Forstater v CGD Europe and others, UKEAT/0105/20
The claimant in this case worked as a consultant for the respondent. She believes that a person’s biological sex is a material reality that should not be conflated with gender or gender identity. While an individual may choose to identify as another sex, and change their legal sex under the Gender Recognition Act 2004, her belief is that this does not change their actual sex.
Following remarks the claimant made on social media in relation to these beliefs and her opposition to proposed amendments to the Gender Recognition Act 2004, some of her colleagues complained that her comments were transphobic and offensive. After an investigation by the respondent, the claimant’s contract was not renewed.
The claimant brought a claim on the basis that her gender-critical beliefs amounted to a ‘philosophical belief’ that was protected under the Equality Act 2010, and that she had been discriminated against for holding those beliefs because her contract was not renewed. An employment tribunal decided at a preliminary hearing that the claimant’s beliefs did not amount to a philosophical belief that qualified for protection under the Equality Act 2010. This was on the basis that her belief did not fulfil the necessary criteria for protection: being worthy of respect in a demographic society; not incompatible with human dignity, and not conflicting with the fundamental rights of others.
The claimant appealed to the EAT.
The EAT upheld the claimant’s appeal and accepted that her belief was a protected philosophical belief under the Equality Act 2010.
Adopting the approach and principles taken from case law on the European Convention on Human Rights (ECHR), the EAT confirmed that a philosophical belief will only be excluded from protection under the Equality Act 2010 if it is the kind of belief that would be considered an affront to ECHR principles, akin to Nazism or totalitarianism or espousing violence and hatred in the gravest of forms and not worthy of respect in a democratic society.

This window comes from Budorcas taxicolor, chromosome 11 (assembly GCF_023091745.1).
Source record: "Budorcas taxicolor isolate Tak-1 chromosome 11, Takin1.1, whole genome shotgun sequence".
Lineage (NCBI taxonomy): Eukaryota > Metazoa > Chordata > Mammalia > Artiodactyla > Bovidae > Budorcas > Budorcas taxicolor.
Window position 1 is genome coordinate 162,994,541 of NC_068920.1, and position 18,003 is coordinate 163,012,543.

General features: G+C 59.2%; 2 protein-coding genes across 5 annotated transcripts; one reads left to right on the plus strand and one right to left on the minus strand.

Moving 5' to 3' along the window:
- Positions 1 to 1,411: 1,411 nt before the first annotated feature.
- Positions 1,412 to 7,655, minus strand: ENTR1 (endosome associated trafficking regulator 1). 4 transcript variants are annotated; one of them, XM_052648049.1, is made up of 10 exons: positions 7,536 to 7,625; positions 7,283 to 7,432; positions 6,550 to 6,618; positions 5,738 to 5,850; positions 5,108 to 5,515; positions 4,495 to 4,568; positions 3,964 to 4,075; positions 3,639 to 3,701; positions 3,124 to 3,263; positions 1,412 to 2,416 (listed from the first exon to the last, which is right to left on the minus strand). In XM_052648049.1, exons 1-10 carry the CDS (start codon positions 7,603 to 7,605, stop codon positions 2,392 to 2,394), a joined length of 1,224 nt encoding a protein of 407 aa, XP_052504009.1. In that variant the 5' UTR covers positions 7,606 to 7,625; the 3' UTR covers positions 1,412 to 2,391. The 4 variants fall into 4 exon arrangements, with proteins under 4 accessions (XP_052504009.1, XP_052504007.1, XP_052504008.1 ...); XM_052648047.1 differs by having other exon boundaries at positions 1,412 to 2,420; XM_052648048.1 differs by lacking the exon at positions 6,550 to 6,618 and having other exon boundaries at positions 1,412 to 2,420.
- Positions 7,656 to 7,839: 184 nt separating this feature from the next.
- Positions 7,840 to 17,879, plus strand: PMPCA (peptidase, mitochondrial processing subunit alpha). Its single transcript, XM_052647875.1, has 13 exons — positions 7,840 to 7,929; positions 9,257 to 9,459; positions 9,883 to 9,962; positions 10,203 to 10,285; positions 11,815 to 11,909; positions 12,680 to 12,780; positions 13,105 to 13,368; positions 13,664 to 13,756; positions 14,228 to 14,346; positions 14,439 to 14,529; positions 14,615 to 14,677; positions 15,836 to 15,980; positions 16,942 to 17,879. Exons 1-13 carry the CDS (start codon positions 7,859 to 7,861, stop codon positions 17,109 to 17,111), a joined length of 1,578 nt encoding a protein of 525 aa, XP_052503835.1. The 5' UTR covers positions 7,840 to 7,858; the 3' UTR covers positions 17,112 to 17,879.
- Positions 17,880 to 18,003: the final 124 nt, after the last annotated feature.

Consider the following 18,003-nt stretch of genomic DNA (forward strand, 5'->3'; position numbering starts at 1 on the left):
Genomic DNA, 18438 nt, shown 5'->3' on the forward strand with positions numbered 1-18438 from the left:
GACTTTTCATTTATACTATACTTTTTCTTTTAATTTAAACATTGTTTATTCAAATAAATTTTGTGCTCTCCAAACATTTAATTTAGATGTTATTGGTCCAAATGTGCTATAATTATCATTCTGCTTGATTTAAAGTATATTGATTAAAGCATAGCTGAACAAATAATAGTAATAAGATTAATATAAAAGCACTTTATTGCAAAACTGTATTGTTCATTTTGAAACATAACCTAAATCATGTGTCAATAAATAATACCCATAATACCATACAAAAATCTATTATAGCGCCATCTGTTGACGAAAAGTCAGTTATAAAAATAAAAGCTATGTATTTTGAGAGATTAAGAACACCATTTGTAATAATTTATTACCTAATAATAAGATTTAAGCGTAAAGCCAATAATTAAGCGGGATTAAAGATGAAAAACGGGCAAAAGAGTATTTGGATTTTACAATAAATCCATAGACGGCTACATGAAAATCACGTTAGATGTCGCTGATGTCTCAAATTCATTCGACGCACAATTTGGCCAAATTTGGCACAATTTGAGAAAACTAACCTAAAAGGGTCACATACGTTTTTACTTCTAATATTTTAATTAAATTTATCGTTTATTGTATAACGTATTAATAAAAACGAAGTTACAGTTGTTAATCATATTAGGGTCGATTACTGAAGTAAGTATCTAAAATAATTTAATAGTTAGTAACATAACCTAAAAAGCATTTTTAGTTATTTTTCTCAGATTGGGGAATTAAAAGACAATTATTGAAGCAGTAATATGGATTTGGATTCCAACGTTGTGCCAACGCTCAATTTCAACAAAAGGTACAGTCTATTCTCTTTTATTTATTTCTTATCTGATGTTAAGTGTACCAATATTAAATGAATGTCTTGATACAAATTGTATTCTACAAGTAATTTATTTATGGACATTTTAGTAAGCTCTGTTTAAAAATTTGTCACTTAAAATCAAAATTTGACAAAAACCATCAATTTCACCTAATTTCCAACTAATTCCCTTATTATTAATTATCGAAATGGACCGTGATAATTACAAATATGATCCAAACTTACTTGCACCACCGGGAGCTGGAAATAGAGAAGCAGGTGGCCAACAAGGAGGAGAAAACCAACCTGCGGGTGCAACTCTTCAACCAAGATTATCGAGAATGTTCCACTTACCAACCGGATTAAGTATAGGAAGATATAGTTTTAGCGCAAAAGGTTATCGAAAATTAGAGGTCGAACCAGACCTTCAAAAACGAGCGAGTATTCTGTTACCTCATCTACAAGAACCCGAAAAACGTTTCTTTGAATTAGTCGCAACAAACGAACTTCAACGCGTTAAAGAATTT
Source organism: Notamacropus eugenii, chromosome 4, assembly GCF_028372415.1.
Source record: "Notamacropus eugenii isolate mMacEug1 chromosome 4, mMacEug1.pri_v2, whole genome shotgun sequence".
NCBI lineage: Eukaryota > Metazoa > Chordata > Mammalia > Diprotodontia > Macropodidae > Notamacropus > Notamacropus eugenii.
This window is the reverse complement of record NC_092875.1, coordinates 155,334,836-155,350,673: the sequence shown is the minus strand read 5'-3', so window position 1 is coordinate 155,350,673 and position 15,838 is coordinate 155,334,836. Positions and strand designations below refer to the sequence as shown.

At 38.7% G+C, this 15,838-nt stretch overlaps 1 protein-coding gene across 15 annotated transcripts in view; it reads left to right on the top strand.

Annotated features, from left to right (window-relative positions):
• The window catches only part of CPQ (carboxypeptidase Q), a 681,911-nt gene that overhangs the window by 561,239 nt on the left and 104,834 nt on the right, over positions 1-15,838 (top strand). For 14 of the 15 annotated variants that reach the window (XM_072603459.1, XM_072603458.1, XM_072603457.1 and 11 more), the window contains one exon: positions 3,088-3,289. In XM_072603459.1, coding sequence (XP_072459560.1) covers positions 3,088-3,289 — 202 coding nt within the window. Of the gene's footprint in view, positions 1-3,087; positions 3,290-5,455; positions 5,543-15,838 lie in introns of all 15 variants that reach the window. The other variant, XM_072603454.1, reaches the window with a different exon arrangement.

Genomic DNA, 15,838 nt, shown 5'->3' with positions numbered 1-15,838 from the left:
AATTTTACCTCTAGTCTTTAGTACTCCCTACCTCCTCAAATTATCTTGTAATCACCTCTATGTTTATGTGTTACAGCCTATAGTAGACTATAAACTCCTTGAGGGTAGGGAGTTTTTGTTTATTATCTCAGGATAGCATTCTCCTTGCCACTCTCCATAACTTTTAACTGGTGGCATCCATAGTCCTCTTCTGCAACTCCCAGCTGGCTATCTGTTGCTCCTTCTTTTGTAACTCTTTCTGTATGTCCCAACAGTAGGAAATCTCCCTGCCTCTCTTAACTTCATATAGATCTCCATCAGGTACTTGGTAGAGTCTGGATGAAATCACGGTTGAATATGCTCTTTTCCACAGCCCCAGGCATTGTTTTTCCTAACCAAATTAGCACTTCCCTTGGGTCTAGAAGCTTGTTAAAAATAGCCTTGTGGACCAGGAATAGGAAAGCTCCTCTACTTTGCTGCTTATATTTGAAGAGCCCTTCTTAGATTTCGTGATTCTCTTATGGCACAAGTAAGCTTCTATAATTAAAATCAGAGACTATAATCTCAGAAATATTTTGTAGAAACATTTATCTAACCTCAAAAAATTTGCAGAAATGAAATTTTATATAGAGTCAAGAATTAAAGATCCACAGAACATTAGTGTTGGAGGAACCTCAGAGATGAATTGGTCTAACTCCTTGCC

The EAT considered that the claimant’s gender critical beliefs, which are widely shared in society and which did not seek to destroy the rights of trans persons, do not fall within the category of beliefs excluded from protected. Although the beliefs might be offensive to some, and may have the potential to result in the harassment of trans people, they fell within the protection of the Act.
In addition, it was not for the tribunal to assess the merits and validity of the claimant’s belief; this is not relevant in determining whether a belief qualifies for protection. In the EAT’s view, the tribunal was making a value judgement based on its own view about the legitimacy of the belief and had failed to remain neutral.
A different employment tribunal will now proceed to consider whether the claimant had suffered discrimination related to her belief.
This decision clarifies that all but the most extreme beliefs will be considered worthy of respect and are therefore likely to be protected under the Equality Act 2010. The EAT suggested that less time and effort should be spent by tribunals in analysing whether a belief is protected, instead focussing on the key question of whether there has been any discrimination.
The EAT was very clear in the judgment that its decision in this case should not be viewed as giving a green light to those with gender critical beliefs to ‘misgender’ trans people, and it does not mean that trans persons themselves do not have protections against discrimination and harassment. Employers can still be held liable for acts of harassment and discrimination against trans people in the workplace, unless they can show that they have taken all reasonable steps to prevent it.
These articles are from the June 2021 issue of Employment and Immigration Law Update, our monthly newsletter for HR professionals. To download the latest issue, please visit the newsletter section of our website. For further information please contact Liz Stevens or another member of Birketts' Employment Law Team.
The content of this article is for general information only. It is not, and should not be taken as, legal advice. If you require any further information in relation to this article please contact the author in the first instance. Law covered as at June 2021.